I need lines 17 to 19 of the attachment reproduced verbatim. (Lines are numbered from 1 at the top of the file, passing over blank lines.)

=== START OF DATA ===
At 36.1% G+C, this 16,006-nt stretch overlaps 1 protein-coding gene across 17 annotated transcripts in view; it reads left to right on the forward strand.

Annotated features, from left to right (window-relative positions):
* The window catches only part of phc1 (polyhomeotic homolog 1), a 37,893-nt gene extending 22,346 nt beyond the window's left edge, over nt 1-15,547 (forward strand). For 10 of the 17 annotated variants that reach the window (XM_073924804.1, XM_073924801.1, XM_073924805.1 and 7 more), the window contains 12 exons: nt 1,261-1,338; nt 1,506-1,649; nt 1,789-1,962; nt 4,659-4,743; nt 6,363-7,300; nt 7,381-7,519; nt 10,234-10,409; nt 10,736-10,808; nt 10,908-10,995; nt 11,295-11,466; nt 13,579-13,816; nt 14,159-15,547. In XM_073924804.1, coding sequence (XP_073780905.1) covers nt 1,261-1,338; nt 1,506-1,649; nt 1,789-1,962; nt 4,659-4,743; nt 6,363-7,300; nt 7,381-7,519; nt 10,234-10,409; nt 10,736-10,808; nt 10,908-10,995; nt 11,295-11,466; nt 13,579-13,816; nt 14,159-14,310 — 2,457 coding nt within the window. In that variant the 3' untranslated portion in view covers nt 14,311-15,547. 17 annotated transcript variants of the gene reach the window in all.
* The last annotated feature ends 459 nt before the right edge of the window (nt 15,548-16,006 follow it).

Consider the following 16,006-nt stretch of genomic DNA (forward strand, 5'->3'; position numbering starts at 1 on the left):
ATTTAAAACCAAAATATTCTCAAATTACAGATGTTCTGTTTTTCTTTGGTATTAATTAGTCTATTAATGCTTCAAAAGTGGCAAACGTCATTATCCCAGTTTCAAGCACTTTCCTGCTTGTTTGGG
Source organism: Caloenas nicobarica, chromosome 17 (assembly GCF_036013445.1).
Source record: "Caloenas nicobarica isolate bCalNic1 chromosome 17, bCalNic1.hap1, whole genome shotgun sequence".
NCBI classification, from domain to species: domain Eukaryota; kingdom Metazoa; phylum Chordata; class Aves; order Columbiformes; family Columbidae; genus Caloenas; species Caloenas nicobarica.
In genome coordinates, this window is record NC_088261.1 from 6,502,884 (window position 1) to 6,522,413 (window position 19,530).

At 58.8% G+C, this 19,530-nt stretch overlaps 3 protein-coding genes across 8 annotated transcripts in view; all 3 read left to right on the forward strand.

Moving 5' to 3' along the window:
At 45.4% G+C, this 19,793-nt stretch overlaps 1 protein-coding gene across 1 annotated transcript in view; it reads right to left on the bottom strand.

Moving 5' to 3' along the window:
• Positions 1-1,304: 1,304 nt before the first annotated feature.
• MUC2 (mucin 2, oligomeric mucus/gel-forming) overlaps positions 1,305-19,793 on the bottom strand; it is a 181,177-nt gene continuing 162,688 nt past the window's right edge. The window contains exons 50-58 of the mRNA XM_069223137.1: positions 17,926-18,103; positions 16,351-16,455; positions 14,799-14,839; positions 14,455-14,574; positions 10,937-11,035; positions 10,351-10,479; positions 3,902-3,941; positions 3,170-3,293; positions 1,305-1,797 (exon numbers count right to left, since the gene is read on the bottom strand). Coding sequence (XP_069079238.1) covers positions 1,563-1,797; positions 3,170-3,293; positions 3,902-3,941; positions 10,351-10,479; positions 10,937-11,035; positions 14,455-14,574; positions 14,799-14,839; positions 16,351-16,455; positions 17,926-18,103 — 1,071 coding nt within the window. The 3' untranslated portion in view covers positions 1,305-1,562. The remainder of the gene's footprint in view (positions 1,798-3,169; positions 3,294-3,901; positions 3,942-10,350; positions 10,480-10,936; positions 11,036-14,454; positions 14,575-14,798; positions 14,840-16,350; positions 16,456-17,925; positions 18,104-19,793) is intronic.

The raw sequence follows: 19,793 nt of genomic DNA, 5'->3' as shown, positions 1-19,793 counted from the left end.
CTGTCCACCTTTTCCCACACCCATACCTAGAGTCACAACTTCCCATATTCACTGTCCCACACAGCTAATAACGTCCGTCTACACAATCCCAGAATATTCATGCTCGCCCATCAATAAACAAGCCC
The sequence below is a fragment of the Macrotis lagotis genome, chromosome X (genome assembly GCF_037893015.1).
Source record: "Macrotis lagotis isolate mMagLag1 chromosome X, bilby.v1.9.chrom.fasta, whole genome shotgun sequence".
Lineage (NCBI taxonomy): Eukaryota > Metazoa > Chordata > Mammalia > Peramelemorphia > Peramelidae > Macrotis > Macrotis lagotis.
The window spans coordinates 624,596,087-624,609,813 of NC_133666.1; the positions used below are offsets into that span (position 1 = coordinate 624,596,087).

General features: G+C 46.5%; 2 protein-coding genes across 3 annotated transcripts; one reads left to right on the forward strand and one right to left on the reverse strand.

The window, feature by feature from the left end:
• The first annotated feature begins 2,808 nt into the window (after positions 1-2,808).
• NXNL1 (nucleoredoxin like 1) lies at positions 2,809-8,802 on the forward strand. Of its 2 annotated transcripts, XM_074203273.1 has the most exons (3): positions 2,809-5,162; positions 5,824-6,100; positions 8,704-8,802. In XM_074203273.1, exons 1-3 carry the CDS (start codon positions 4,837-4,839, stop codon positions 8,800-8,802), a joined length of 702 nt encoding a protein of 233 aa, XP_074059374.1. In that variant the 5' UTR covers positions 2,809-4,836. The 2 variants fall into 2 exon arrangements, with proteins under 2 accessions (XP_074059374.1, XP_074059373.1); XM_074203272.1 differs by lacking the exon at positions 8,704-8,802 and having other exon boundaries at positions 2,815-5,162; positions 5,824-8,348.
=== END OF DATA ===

The raw sequence follows: 19,793 nt of genomic DNA, 5'->3' as shown, positions 1-19,793 counted from the left end.
CTGTCCACCTTTTCCCACACCCATACCTAGAGTCACAACTTCCCATATTCACTGTCCCACACAGCTAATAACGTCCGTCTACACAATCCCAGAATATTCATGCTCGCCCATCAATAAACAAGCCC
The sequence below is a fragment of the Macrotis lagotis genome, chromosome X (genome assembly GCF_037893015.1).